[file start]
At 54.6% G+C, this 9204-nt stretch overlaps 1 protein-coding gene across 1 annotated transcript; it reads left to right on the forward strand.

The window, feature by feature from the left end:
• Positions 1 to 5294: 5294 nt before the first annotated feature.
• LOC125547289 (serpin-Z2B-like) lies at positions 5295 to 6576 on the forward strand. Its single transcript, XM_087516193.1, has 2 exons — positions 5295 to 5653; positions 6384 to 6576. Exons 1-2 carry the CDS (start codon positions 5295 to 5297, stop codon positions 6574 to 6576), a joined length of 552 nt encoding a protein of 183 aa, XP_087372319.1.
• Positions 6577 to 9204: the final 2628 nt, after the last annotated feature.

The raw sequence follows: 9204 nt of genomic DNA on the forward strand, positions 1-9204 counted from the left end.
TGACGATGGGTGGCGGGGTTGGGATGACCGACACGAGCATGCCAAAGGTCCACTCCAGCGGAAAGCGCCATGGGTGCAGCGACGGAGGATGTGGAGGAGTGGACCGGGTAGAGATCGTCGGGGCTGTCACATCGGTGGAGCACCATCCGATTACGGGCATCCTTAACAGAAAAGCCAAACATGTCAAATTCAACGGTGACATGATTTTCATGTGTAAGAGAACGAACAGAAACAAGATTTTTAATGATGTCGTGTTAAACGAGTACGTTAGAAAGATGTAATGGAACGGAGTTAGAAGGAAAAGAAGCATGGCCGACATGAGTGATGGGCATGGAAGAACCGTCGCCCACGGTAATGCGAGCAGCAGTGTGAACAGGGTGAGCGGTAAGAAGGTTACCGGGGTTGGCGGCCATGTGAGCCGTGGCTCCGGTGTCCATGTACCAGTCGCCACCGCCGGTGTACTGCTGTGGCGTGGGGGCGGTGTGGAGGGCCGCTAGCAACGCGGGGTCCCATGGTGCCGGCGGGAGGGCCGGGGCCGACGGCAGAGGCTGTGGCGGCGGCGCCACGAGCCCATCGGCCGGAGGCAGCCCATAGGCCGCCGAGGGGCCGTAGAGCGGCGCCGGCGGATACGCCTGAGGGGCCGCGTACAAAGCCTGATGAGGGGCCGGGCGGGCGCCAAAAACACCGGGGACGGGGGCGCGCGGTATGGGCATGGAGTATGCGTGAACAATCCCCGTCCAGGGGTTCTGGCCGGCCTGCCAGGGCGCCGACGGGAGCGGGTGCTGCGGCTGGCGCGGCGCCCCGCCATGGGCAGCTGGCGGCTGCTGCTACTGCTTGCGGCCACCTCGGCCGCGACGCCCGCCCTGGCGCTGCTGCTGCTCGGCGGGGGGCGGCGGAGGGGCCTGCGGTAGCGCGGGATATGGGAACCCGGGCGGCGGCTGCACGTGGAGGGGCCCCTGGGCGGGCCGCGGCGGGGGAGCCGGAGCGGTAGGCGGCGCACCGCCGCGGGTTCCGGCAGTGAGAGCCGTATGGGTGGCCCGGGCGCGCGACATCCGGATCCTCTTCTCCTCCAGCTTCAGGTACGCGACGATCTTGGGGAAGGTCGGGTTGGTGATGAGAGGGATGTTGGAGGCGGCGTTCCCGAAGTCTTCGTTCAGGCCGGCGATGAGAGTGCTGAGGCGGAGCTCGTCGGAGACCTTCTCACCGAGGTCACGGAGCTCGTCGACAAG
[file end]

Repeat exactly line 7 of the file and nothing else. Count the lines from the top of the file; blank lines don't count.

TGACGATGGGTGGCGGGGTTGGGATGACCGACACGAGCATGCCAAAGGTCCACTCCAGCGGAAAGCGCCATGGGTGCAGCGACGGAGGATGTGGAGGAGTGGACCGGGTAGAGATCGTCGGGGCTGTCACATCGGTGGAGCACCATCCGATTACGGGCATCCTTAACAGAAAAGCCAAACATGTCAAATTCAACGGTGACATGATTTTCATGTGTAAGAGAACGAACAGAAACAAGATTTTTAATGATGTCGTGTTAAACGAGTACGTTAGAAAGATGTAATGGAACGGAGTTAGAAGGAAAAGAAGCATGGCCGACATGAGTGATGGGCATGGAAGAACCGTCGCCCACGGTAATGCGAGCAGCAGTGTGAACAGGGTGAGCGGTAAGAAGGTTACCGGGGTTGGCGGCCATGTGAGCCGTGGCTCCGGTGTCCATGTACCAGTCGCCACCGCCGGTGTACTGCTGTGGCGTGGGGGCGGTGTGGAGGGCCGCTAGCAACGCGGGGTCCCATGGTGCCGGCGGGAGGGCCGGGGCCGACGGCAGAGGCTGTGGCGGCGGCGCCACGAGCCCATCGGCCGGAGGCAGCCCATAGGCCGCCGAGGGGCCGTAGAGCGGCGCCGGCGGATACGCCTGAGGGGCCGCGTACAAAGCCTGATGAGGGGCCGGGCGGGCGCCAAAAACACCGGGGACGGGGGCGCGCGGTATGGGCATGGAGTATGCGTGAACAATCCCCGTCCAGGGGTTCTGGCCGGCCTGCCAGGGCGCCGACGGGAGCGGGTGCTGCGGCTGGCGCGGCGCCCCGCCATGGGCAGCTGGCGGCTGCTGCTACTGCTTGCGGCCACCTCGGCCGCGACGCCCGCCCTGGCGCTGCTGCTGCTCGGCGGGGGGCGGCGGAGGGGCCTGCGGTAGCGCGGGATATGGGAACCCGGGCGGCGGCTGCACGTGGAGGGGCCCCTGGGCGGGCCGCGGCGGGGGAGCCGGAGCGGTAGGCGGCGCACCGCCGCGGGTTCCGGCAGTGAGAGCCGTATGGGTGGCCCGGGCGCGCGACATCCGGATCCTCTTCTCCTCCAGCTTCAGGTACGCGACGATCTTGGGGAAGGTCGGGTTGGTGATGAGAGGGATGTTGGAGGCGGCGTTCCCGAAGTCTTCGTTCAGGCCGGCGATGAGAGTGCTGAGGCGGAGCTCGTCGGAGACCTTCTCACCGAGGTCACGGAGCTCGTCGACAAG